IC Controller for Switching Regulators:
The functional block diagram of a MC34063 integrated circuit controller is shown in Fig. 17-38. This IC is designed to be used as a variable off time IC Controller for Switching Regulators.
The components parts of the diagram in Fig. 17-38 are:
- Switching transistor (Q1) controlled by transistor Q2.
- Set-reset flip-flop with input terminals S and R, and output Q.
- AND gate that controls Q1 and Q2 by controlling the flip-flop.
- Oscillator that generates a square wave output at the desired switching frequency. The oscillator frequency is set by an externally-connected timing capacitor (CT) at terminal 3.
- Current limiter terminal (Ipk sense). This input to the oscillator permits Q1 to be turned off via the reset terminal of the flip-flop.
- Comparator for comparing the output and reference voltages.
- Reference voltage source (1.25 V).
Step-Down Converter Using an MC34063:
Figure 17-39 shows an MC34063 connected to function as a step-down converter. The positive terminal of the supply is connected to terminal 6, and the negative (grounded) terminal is connected to terminal 4. Note that a 100 μF capacitor (C2) is connected from terminal 6 to ground (right at the IC terminals) to smoothe supply-line pulses that result from fast load current changes.
The supply voltage (Vi) is connected (via RSC) to the collectors of Q1 and Q2 at terminals 8 and 1, (see Fig. 17-38). Resistor RSC (connected to terminal 7) senses the peak supply current (IS) and provides a voltage drop to turn Q1 off when the current exceeds the maximum design level. The equation for the current-limiting resistor is given on the device data sheet as,
The output voltage (Vo) is divided across resistors R1 and R2 and applied to the inverting input of the voltage comparator to compare it to the reference voltage (Vref). The voltage across R1 must be equal to the Vref when the circuit is operating correctly, and the voltage across (R1 + R2) equals Vo. As in all voltage divider designs, the resistor current should be much larger than the device input bias current; the comparator input current in this case.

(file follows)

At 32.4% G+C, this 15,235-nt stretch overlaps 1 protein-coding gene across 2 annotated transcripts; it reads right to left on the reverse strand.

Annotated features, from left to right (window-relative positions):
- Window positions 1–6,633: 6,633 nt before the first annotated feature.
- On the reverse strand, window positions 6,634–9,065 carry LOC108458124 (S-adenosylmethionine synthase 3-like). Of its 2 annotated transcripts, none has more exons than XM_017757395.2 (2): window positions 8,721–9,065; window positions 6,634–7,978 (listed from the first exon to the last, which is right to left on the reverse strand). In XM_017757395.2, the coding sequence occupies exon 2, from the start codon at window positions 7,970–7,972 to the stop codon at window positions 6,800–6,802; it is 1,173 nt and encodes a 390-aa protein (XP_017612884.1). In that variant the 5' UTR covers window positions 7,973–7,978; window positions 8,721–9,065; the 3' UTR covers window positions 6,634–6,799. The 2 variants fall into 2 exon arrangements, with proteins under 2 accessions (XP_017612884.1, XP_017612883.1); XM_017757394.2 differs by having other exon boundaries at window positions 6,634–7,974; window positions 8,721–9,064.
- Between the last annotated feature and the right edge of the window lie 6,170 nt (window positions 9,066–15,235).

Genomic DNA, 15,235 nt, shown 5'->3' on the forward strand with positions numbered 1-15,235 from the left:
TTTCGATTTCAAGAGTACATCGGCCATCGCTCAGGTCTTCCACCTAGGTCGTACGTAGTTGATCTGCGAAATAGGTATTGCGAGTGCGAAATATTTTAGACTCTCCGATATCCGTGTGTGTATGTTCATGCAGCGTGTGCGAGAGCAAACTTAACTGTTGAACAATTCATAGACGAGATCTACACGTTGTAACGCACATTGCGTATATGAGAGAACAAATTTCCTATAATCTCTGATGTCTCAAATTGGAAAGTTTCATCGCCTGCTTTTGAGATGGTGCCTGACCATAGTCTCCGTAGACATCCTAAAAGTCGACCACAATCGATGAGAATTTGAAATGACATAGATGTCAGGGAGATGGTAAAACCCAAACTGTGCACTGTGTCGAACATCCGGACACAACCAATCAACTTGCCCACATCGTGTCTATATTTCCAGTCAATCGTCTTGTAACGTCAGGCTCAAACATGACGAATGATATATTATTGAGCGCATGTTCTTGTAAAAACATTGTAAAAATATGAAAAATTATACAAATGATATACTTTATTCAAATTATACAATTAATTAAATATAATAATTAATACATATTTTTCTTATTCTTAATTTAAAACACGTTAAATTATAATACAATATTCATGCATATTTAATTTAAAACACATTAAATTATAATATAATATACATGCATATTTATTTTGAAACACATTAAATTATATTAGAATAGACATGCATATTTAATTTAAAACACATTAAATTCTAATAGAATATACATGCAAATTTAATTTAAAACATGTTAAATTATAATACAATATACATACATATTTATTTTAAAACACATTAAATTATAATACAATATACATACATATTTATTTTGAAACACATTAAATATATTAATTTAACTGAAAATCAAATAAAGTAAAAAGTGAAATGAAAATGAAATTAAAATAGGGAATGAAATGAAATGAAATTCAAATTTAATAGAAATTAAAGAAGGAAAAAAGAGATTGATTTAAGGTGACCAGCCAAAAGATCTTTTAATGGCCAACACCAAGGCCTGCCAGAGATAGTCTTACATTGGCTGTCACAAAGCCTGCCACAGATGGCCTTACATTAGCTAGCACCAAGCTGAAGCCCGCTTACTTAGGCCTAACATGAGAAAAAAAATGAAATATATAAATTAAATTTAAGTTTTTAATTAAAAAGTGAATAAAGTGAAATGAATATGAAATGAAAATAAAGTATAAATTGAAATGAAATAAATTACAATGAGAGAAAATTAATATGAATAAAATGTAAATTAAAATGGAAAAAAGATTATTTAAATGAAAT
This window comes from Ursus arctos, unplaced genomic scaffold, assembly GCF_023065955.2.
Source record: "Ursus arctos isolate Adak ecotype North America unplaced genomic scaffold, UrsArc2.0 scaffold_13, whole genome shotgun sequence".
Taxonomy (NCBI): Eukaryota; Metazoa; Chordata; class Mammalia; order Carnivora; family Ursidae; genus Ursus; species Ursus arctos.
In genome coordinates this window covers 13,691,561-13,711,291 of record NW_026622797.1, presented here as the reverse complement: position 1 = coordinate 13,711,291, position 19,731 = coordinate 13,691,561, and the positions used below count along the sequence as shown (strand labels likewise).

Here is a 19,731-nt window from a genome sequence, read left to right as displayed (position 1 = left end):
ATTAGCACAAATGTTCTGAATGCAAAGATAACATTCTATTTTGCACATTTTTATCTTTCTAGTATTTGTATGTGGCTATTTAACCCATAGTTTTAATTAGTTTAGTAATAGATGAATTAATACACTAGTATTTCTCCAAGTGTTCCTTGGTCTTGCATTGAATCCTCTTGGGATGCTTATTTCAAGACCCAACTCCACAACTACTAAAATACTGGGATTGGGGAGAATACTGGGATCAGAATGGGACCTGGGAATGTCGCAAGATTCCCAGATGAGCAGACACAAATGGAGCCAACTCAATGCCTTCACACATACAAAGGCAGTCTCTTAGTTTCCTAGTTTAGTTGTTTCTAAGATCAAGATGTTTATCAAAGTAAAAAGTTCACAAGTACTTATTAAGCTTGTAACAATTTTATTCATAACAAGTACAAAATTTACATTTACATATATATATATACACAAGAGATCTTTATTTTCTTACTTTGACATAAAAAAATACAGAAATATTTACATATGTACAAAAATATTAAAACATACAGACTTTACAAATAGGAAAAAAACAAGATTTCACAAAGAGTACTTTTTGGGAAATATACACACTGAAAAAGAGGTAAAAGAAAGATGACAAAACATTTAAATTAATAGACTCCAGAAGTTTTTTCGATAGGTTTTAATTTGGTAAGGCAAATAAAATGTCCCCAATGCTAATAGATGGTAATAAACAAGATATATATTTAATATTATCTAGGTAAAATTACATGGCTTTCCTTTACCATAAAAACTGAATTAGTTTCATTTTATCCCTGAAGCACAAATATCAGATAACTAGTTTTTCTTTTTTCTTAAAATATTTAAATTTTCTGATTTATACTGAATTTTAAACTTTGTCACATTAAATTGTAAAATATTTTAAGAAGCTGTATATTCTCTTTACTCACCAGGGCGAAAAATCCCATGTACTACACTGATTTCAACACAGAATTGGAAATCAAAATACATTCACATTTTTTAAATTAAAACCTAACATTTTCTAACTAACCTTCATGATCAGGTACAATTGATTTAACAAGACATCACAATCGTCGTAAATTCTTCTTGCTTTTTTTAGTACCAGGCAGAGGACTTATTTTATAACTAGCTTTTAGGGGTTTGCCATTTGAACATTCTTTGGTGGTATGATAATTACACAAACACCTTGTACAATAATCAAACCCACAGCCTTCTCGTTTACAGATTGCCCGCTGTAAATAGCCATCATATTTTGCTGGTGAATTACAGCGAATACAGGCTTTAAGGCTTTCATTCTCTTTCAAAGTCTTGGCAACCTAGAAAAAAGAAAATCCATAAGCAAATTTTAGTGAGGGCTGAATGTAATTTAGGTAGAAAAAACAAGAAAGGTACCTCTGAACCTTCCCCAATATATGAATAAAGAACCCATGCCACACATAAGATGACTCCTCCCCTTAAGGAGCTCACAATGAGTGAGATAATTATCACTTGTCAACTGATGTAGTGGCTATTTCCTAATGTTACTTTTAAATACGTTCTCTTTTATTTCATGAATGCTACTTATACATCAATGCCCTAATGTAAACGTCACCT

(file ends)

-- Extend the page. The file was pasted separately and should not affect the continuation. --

The timing capacitor (CT), connected from terminal 3 to ground, is selected for the desired on time of the switching transistor. An equation for the capacitance of CT is given on the IC data sheet;
Variable Off Time Modulator:
Switching converter circuits are designed to supply a particular maximum load current. For a converter circuit using an MC34063 controller, the circuit waveforms are typically as shown in Fig. 17-40(a) when supplying full load current. Transistor Q1 (in Fig. 17-38) is switched on at the start of the each cycle of the oscillator square wave output. Also, ton and toff add up to the time period (T) of the oscillator, as illustrated. When the load current is low, capacitor C1 discharges more slowly than when supplying full load current, [see Fig. 17-40(b)]. So, VR1 (in Fig. 17-39) has not dropped below Vref by the beginning of the next cycle of the oscillator square wave. Consequently, Q1 is not switched on again at this point, and so the pulse waveform frequency at Q1 emitter is now lower than the oscillator frequency. A switching converter controller designed to operate in this way is known as a variable off-time modulator.
Catch Diode Selection:
The diode power dissipation can be calculated approximately from the output current and the diode voltage drop;
The reverse recovery time (trr) of the diode should be less than one tenth of the minimum diode on or off time, which ever is smaller;
A diode snubber is a series RC circuit connected across the catch diode to suppress high frequency ringing that can be produced by resonance of the inductance and capacitance of components and connecting leads. (Termed parasitic inductance and capacitance.) A diode snubber circuit is shown in Fig. 17-41. The capacitance of CS is usually selected in the range of four to ten times the diode junction capacitance (CD), and then the resistance of RS is calculated from CS and the ringing frequency (fr).
High Power Converters:
When the load current of a IC Controller for Switching Regulators is too high for the controller internal transistor, an externally-connected device can be employed. Figure 17-42(a) illustrates how a high-power BJT (Q3) should be connected for use with a step-down converter, and Fig. 17-42(b) shows how an external FET should be connected. Resistor RB at the base of Q3 in Fig. 17-42(a) ensures that Q3 is biased off when Q1 switches off. For the p-channel MOSFET (Q3) in Fig. 17-43(b), resistors RC and RE are selected to give a gate-channel voltage (VRC) that will switch Q3 on when Q1 is on.